Dawn of a New Ace

Horacio Ramirez has the potential to be the Braves ace within the next few years. Taylor profiles Horacio, and tells us what we might expect from him.

Horacio Ramirez the rookie left-hander for the Braves started the first game of his short major league career Wednesday night. We may have seen the beginning of the ca-reer of Atlanta's future ace. Horacio pitched his heart out Wednesday night. He had five strikeouts through five innings, but the offense let him down. Horacio did his job of get-ting guys out, and all he was rewarded with was 3 hits from the Bravos offense and a loss. He would go on to pitch 7 innings, but still he got nothing from his offense. It's amazing how three All Star outfielders can be completely baffled by a second year pitcher that doesn't have much pitching experience. The outfield trio of Andruw Jones, Gary Sheffield, and Chipper Jones were completely confused by Zach Day, combining for only one hit, and it cost Ramirez his first major league victory.

From the start of the game he looked like the ace that we all thought he could be two years ago. This was all before he blew out his elbow and had to undergo tendon re-placement surgery. The procedure that he underwent is more commonly known as Tommy John Surgery. He underwent intense rehab and was ready to go much earlier than expected. Last season at AAA Richmond "Ho Ram" had a solid 9-5 record with a 3.03 ERA. He followed that up with a respectable tour in the Arizona Fall League where he finished with a 2.55 ERA in 35.1 innings. He then went to Kissimmee for Spring Train-ing and went off. He had a 4-0 record in 6 starts with a 1.90 ERA and earned a spot in the starting rotation for 2003. Little did he know that injuries would follow shortly to starters Mike Hampton and Paul Byrd and he would be thrust to the top of the rotation and end up starting the second game of the season.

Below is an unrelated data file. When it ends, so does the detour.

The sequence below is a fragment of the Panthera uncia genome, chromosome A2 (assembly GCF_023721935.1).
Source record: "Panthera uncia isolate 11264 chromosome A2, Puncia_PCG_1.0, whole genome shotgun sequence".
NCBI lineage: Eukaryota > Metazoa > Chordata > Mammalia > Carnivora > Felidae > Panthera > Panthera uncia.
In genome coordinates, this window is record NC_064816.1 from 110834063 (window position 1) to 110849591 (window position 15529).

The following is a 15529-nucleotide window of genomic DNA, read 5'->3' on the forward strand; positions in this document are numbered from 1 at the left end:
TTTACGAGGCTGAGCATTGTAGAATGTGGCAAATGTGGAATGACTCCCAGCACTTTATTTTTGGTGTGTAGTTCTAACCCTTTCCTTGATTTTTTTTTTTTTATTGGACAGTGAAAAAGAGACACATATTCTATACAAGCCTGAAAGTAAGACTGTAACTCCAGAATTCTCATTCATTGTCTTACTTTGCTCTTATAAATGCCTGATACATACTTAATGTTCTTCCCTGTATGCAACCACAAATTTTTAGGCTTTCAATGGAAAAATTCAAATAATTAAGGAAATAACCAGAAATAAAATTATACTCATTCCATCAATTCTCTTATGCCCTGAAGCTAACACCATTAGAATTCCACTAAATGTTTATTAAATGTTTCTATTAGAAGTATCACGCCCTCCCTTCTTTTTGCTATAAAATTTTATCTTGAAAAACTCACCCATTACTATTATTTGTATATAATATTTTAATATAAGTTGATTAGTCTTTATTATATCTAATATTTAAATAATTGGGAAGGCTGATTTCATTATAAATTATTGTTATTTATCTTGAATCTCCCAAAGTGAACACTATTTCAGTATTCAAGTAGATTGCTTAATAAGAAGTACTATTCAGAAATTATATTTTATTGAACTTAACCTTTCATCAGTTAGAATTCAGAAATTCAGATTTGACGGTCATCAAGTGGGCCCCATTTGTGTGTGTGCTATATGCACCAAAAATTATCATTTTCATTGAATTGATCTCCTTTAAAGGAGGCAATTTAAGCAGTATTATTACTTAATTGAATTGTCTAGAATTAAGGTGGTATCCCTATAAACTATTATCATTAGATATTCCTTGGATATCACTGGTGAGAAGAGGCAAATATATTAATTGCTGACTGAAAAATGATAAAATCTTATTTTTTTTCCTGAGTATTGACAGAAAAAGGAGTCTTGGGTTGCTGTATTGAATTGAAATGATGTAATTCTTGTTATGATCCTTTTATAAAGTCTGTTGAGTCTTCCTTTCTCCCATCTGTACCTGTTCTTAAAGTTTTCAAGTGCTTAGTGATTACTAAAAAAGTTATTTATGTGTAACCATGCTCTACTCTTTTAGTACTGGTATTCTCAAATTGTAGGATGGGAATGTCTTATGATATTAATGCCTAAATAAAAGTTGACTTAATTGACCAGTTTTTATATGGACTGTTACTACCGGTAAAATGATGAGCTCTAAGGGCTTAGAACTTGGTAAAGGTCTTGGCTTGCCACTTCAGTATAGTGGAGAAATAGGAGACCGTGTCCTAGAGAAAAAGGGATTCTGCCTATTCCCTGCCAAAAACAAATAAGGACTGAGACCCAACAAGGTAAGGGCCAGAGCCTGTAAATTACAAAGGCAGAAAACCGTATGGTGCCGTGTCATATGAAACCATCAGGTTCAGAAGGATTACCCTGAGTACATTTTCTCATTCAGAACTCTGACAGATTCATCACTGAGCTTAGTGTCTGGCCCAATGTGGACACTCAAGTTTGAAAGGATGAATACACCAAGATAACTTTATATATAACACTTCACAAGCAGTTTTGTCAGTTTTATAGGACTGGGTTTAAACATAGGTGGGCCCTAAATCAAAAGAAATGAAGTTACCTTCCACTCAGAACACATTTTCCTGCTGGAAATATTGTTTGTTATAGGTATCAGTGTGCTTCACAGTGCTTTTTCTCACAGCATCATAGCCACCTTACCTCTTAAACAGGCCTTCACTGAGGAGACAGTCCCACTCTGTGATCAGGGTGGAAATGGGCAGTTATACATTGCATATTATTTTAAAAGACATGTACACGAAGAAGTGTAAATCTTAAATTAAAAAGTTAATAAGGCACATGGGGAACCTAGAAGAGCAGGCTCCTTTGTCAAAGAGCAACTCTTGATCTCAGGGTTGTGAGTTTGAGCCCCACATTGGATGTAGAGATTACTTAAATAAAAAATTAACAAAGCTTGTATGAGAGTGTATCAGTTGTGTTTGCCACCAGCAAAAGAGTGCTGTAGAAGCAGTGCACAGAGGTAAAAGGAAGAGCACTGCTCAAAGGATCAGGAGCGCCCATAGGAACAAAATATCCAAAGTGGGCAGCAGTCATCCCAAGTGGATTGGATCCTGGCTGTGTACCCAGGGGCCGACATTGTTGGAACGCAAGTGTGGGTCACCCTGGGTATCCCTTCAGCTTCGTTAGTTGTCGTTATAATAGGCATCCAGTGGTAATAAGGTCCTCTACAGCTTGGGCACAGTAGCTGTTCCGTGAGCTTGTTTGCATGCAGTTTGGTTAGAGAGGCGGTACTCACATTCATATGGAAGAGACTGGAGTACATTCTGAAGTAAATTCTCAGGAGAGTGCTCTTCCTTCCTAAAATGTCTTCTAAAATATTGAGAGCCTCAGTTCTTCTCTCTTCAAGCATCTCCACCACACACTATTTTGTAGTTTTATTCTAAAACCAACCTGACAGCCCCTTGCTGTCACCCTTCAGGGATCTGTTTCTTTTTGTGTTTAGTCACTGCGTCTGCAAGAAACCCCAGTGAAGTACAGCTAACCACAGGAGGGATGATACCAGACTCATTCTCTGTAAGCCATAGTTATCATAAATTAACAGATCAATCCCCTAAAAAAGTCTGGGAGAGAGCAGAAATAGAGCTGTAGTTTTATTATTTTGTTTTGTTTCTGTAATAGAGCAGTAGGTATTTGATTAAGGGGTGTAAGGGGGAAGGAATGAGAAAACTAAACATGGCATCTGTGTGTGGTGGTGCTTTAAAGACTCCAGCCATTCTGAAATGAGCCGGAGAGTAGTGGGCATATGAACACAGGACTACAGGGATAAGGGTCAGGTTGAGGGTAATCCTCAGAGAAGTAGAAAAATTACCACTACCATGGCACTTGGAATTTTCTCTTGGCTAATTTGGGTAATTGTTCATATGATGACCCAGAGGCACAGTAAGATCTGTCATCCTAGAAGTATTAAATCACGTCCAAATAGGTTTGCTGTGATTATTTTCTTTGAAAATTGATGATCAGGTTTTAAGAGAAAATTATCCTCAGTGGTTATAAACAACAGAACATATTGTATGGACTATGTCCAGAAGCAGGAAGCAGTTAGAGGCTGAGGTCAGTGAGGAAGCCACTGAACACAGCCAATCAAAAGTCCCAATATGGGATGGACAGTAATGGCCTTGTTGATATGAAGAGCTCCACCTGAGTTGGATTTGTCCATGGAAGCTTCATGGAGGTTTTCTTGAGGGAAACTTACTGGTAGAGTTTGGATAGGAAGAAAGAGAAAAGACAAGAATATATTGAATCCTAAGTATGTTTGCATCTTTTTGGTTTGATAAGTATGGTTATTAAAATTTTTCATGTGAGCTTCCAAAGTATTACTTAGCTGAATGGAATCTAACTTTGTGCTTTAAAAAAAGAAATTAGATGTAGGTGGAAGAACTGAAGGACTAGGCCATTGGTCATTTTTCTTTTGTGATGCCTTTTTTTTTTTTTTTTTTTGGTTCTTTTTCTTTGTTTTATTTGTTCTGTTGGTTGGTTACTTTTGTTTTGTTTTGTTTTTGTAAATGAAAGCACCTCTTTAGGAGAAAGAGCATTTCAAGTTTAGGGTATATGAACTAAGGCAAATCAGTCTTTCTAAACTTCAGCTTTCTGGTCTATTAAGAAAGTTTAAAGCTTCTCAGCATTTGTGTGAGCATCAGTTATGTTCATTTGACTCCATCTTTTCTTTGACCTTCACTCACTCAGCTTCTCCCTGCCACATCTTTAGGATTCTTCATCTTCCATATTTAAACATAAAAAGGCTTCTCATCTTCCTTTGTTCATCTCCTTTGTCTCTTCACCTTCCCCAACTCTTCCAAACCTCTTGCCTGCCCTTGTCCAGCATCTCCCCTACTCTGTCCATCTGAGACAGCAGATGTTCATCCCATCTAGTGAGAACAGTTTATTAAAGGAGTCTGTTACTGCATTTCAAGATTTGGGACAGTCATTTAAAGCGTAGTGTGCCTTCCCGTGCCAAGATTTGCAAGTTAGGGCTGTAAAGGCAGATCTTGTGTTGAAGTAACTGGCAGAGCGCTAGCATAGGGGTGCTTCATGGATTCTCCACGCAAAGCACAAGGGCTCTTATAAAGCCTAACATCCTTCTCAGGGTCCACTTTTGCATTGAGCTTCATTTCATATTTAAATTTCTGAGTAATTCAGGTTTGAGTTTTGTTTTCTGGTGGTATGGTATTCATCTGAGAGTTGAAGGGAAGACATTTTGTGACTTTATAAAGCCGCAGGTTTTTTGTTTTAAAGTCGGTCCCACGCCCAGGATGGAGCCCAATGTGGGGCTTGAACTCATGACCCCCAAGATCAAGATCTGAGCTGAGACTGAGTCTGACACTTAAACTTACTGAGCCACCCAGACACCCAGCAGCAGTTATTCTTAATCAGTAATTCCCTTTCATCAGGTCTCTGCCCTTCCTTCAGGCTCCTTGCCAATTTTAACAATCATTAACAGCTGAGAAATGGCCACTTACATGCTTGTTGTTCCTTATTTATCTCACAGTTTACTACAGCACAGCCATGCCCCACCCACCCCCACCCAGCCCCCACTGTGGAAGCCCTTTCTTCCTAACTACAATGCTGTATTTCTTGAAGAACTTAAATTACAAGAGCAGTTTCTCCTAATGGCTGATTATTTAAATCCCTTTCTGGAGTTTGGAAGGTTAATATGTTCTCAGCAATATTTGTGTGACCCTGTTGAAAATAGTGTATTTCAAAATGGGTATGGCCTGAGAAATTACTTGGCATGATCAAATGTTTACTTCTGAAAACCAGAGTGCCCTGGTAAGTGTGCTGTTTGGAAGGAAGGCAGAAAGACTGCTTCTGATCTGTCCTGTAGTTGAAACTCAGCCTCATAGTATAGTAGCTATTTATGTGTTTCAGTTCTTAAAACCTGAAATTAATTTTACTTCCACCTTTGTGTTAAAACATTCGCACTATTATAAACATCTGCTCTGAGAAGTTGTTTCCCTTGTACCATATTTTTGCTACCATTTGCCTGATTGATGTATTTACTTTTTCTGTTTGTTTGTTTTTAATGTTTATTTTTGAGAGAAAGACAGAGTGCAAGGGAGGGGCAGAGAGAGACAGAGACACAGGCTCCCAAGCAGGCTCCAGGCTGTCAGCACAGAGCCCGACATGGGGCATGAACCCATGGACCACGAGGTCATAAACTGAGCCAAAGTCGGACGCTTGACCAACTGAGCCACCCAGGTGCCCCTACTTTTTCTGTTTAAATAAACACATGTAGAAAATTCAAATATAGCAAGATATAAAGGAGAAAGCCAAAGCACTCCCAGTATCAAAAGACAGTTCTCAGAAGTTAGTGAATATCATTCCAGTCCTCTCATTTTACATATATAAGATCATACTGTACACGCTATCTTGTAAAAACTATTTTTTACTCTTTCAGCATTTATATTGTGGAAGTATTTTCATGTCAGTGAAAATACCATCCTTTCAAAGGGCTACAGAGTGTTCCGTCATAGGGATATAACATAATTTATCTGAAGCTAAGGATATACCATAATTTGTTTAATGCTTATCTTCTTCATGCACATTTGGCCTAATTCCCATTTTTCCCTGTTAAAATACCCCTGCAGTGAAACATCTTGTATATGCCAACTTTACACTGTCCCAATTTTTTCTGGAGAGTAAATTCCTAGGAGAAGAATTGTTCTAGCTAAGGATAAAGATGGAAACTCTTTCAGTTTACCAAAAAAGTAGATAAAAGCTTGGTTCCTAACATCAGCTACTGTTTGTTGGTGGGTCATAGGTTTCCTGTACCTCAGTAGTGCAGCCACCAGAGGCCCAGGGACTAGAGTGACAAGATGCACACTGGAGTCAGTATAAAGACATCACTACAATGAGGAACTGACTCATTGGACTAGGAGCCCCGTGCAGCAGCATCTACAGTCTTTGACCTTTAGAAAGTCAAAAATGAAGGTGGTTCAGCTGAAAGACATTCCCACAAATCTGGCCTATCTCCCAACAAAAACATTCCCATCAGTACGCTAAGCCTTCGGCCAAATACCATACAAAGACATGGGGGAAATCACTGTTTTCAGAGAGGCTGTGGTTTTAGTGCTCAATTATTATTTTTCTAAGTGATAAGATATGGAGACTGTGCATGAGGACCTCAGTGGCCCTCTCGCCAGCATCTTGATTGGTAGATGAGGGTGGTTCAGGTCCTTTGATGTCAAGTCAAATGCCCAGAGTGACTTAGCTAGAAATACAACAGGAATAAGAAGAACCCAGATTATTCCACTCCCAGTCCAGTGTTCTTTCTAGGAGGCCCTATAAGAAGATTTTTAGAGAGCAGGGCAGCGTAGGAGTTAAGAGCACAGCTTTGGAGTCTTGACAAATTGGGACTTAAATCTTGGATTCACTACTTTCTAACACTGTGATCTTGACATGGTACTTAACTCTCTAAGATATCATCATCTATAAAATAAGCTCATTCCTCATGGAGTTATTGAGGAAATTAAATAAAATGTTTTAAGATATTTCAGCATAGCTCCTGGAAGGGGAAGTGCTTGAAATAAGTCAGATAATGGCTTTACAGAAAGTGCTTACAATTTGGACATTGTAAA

Ramirez started out badly on Wednesday, giving up a hit to Orlando Cabrera, and then followed that up by allowing a two run home run to star 2nd baseman Jose Vidro. It looked like it was going to be a long evening for the Braves rookie starter. Horacio would give up two runs in his first start, and both of those runs would come off the bat of Vidro. From that point on he pitched extremely well, but he was outmatched by a stellar per-formance from second year pitcher Zach Day. Acquired from the Indians in the Milton Bradley trade at the Trade Deadline in 2001, Day was not considered a top prospect and was only in the starting rotation because of injuries to starters Orlando Hernandez and his half brother Livan Hernandez. He proved Wednesday night that he deserved to be there by shutting out the Braves over 7 innings.

In the end Horacio took the loss in his first Major League start, but this is some-thing he can build upon. He pitched well, and something that has plagued many a Braves pitcher over the last few seasons bit him also, the lack of offense. Ramirez deserved to win, but he was defeated by a mediocre starting pitcher that was made to look perfect by a struggling Braves offense. Scheduled to start again Monday against Florida, Horacio could see a similar output from the Atlanta offense, and he will also see several more quality hitters in the Florida lineup. But based on what we saw Wednesday night, that shouldn't be much of a problem for this up and coming ace.

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